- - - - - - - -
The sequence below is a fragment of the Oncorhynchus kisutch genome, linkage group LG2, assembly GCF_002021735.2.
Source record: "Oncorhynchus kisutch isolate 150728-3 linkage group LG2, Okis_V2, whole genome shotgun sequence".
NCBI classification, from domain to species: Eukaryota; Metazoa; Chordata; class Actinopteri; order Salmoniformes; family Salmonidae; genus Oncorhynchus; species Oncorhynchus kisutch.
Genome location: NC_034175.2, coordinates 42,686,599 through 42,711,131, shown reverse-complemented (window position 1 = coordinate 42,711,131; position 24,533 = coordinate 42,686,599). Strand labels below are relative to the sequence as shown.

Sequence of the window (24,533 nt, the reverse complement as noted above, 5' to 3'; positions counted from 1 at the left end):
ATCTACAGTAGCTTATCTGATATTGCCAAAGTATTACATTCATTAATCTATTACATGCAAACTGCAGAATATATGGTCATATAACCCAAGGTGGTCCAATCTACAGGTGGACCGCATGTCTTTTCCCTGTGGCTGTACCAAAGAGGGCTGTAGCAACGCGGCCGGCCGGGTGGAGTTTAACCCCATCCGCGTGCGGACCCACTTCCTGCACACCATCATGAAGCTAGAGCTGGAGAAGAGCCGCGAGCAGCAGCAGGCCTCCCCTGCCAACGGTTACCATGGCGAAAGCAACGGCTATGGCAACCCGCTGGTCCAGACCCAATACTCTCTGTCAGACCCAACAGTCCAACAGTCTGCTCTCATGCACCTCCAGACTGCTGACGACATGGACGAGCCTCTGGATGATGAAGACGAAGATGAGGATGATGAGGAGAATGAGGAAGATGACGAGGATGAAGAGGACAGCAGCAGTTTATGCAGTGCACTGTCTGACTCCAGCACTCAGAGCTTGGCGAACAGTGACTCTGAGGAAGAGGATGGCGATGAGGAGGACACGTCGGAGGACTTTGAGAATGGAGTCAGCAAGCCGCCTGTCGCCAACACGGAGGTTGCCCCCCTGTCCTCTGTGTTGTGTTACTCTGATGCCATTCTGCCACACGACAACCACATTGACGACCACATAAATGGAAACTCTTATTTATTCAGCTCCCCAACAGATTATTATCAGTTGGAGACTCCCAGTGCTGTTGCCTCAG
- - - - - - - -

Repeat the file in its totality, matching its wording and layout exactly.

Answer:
The sequence below is a fragment of the Oncorhynchus kisutch genome, linkage group LG2, assembly GCF_002021735.2.
Source record: "Oncorhynchus kisutch isolate 150728-3 linkage group LG2, Okis_V2, whole genome shotgun sequence".
NCBI classification, from domain to species: Eukaryota; Metazoa; Chordata; class Actinopteri; order Salmoniformes; family Salmonidae; genus Oncorhynchus; species Oncorhynchus kisutch.
Genome location: NC_034175.2, coordinates 42,686,599 through 42,711,131, shown reverse-complemented (window position 1 = coordinate 42,711,131; position 24,533 = coordinate 42,686,599). Strand labels below are relative to the sequence as shown.

Sequence of the window (24,533 nt, the reverse complement as noted above, 5' to 3'; positions counted from 1 at the left end):
ATCTACAGTAGCTTATCTGATATTGCCAAAGTATTACATTCATTAATCTATTACATGCAAACTGCAGAATATATGGTCATATAACCCAAGGTGGTCCAATCTACAGGTGGACCGCATGTCTTTTCCCTGTGGCTGTACCAAAGAGGGCTGTAGCAACGCGGCCGGCCGGGTGGAGTTTAACCCCATCCGCGTGCGGACCCACTTCCTGCACACCATCATGAAGCTAGAGCTGGAGAAGAGCCGCGAGCAGCAGCAGGCCTCCCCTGCCAACGGTTACCATGGCGAAAGCAACGGCTATGGCAACCCGCTGGTCCAGACCCAATACTCTCTGTCAGACCCAACAGTCCAACAGTCTGCTCTCATGCACCTCCAGACTGCTGACGACATGGACGAGCCTCTGGATGATGAAGACGAAGATGAGGATGATGAGGAGAATGAGGAAGATGACGAGGATGAAGAGGACAGCAGCAGTTTATGCAGTGCACTGTCTGACTCCAGCACTCAGAGCTTGGCGAACAGTGACTCTGAGGAAGAGGATGGCGATGAGGAGGACACGTCGGAGGACTTTGAGAATGGAGTCAGCAAGCCGCCTGTCGCCAACACGGAGGTTGCCCCCCTGTCCTCTGTGTTGTGTTACTCTGATGCCATTCTGCCACACGACAACCACATTGACGACCACATAAATGGAAACTCTTATTTATTCAGCTCCCCAACAGATTATTATCAGTTGGAGACTCCCAGTGCTGTTGCCTCAG